[RE: Letters, "Funny Math," May 27-June 2] Kudos to Richard Krukar for doing what countless APS administrators and educators have been unable to do over the years. He has lowered the dropout rate.
But seriously Richard, go easy on Jerry. He's obviously a product of the Albuquerque Public School system, a world in which historgrams are "line plots," radioactivity is measured in grams and probability problems don't require all possible combinations to be taken into account.
Shout Out from the Huning Highlands
[RE: "Urban Evolution," June 3-9] Jerry Ortiz y Pino, in his column on Downtown gentrification, once again does what all proponents of unexamined development routinely do: He dismisses the objections of opponents by oversimplifying and trivializing them (see Greg Payne's similar column a couple of months ago). A neighborhood activist (developer code for radical troublemaker, i.e., a resident who raises uncomfortable issues) is said to have critiqued what were ’major problems' with EDO: its density; its lack of adequate parking; and its sale of liquor," the last elucidated in a later paragraph as "the availability of liquor in restaurants."
Now, how can I make this clear enough to correct Ortiz y Pino's pro-EDO baloney? I'll try. First, what residents object to is not density per se. It's density of cars, both as traffic and (more importantly) as parking. My husband and I (like many of the "gentry" described in the column as agents of positive change) grew up in big cities; we like density of people (that's one reason people like us move into neighborhoods like these). Lots of foot traffic, a busy buzz and hum of human activity in the streets, means residential vitality and healthy commerce to us. But in a city built as car-friendly sprawl and still without effective public transport, almost every visitor to Downtown comes by car, which means another car to be parked, another curbside spot taken, another parking problem for the folks who live here.
It's not "lack of street level parking" that's the problem; it's suddenly doubling the use-demand for the street parking that exists now and serves (for the most part adequately) the local residents. EDO's main "answer" is to press the city to loosen the rules on how much parking a business is required to provide on site (rather than curbside) for its customers. Those rules were established precisely to protect residents' access to curbside parking in their own neighborhoods. Hmm . . .
The liquor problem is not about restaurants (residents cheerfully go for a meal, with wine, at the Artichoke Café, for example). The fight is about EDO's absolute insistence on opening up package liquor sales for off-premises consumption (think ragged drunk slugging from bottle in brown paper bag as he reels down the street—just what keeps people out of Downtown in the first place). These neighborhoods have become attractive to the "gentry"—and to the EDO developers—in large part because the residents fought (with no help from any developers that I know of) to close local bars and liquor stores, thus dispersing the drunks, pimps, addicts, gang kids anddealers who tend to congregate around such establishments in vulnerable neighborhoods. Why be surprised that residents oppose EDO's efforts to overturn their hard-won gains just to add to developers' profits?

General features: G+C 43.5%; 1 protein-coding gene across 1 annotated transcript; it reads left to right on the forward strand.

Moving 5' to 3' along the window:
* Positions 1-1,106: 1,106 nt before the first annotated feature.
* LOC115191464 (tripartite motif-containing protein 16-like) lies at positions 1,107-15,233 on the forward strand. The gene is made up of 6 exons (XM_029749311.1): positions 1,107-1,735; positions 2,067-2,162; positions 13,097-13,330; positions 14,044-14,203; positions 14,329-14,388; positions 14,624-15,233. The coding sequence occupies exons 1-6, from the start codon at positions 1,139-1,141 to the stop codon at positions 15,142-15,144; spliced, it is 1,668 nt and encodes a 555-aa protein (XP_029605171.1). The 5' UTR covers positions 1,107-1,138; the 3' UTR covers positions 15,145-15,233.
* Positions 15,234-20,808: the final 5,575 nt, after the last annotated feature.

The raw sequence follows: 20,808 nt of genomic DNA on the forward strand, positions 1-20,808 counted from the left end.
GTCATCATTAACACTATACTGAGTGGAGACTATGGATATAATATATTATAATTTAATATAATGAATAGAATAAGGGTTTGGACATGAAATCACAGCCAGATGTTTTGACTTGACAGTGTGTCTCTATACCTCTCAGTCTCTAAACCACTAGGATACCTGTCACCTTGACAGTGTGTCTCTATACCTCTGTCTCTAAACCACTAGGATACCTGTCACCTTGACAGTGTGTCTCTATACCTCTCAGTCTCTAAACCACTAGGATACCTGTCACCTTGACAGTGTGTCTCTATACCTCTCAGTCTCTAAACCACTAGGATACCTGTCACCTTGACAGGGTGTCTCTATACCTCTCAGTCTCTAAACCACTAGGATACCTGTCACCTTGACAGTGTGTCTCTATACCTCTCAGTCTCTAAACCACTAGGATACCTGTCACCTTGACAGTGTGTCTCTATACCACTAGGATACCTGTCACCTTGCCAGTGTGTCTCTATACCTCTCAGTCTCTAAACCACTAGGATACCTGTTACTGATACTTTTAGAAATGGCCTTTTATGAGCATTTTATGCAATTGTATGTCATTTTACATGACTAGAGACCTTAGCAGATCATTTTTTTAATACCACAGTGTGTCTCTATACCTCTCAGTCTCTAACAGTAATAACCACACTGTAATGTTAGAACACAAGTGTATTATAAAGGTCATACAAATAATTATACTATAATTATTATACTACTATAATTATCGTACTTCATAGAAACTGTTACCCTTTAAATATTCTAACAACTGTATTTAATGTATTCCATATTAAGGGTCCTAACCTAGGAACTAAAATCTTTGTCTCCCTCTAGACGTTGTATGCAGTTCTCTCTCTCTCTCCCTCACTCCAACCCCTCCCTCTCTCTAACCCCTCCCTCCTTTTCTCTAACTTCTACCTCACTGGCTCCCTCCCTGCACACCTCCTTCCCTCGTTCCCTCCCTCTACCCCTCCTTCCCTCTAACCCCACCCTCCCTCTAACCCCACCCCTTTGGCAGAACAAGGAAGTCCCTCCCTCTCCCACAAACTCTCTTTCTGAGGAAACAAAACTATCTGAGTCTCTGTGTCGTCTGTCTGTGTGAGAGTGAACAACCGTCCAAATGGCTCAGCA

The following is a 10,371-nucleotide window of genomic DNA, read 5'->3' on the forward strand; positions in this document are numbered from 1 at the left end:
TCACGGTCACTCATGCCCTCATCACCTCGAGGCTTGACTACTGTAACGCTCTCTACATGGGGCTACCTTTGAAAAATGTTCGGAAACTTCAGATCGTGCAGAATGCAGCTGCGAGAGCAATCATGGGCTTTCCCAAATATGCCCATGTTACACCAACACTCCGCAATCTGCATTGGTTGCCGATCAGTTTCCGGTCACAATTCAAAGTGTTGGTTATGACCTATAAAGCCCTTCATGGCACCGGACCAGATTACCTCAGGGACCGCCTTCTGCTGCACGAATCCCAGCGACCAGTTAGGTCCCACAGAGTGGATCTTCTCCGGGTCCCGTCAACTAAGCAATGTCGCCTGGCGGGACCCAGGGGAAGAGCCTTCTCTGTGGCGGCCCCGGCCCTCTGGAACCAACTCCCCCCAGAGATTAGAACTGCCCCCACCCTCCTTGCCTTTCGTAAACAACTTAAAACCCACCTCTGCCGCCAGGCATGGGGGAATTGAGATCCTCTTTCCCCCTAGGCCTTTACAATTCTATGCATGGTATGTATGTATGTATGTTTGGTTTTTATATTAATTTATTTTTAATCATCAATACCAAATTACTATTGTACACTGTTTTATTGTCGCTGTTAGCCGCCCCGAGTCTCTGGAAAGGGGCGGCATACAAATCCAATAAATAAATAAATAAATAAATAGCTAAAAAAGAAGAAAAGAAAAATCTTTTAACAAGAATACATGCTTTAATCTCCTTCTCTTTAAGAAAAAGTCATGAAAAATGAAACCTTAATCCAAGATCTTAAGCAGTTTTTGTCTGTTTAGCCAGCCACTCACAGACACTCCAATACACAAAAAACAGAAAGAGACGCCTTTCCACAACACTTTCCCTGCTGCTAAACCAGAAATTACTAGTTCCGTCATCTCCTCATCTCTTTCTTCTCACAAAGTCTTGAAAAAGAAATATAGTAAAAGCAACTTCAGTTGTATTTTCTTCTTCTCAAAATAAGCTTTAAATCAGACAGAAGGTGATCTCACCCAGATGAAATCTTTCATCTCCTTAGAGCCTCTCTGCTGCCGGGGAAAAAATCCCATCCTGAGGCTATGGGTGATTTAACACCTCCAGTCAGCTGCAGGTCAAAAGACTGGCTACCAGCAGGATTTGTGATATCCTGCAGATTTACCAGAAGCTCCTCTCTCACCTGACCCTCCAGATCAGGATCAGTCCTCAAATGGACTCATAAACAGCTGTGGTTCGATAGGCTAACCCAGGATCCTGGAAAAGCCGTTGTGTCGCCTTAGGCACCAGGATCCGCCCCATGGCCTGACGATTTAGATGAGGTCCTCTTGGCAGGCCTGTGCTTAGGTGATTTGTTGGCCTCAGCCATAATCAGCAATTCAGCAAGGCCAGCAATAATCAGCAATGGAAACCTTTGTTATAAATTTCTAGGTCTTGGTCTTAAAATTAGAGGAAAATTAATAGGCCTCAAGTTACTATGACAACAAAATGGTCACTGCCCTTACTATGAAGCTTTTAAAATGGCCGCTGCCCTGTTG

These are the "major issues," and they are major to many more of us than what Ortiz y Pino sneeringly dismisses as "a handful of self-proclaimed ’historic neighborhood leaders.'" This colum shows Ortiz y Pino to be a mouthpiece for development freebooters. Please take his distortions with a shakerful of salt, and do your neighbors Downtown the courtesy of looking deeper than the surface for the real story.
I've read with interest the litany of criticism over Journal Pavilion and Clear Channel Entertainment. I won't argue about the parking hassles or the sound system nor am I in a position to judge the terms of their lease. I know from first hand experience, however, that at least on the local level, Clear Channel is an outstanding corporate citizen. For the past three years, Journal Pavilion, Clear Channel Radio and Clear Channel Outdoors staff members have donated time, energy and resources to helping Working Classroom survive in a difficult economy.
They have organized charity benefit events, publicized our theater and arts productions, put our students' work on billboards and given us a putt putt concession at the Pavilion. These efforts have raised our visibility in the community, attracted new audiences, provided college scholarships for deserving students and kept an important community organization from bankruptcy.
On top of that, they show up. Journal Pavilion and other Clear Channel staff attend our performances, meet our students and assist us in networking with government and other business officials. During Working Classroom's financial crisis last year, we approached Clear Channel repeatedly; each time, the staff found ways to support us. Thanks to them, we are here today, operating a nationally acclaimed arts program.
The fact is we live in a global economy dominated by large corporations, many of whom exploit low-income wage earners, pollute the environment and manufacture weapons of mass destruction. Whatever its shortcomings, Clear Channel doesn't operate sweatshops, create nuclear waste or poison our environment. We applaud Clear Channel for supporting the arts and thank its staff for investing personally in the future of Albuquerque's youth.
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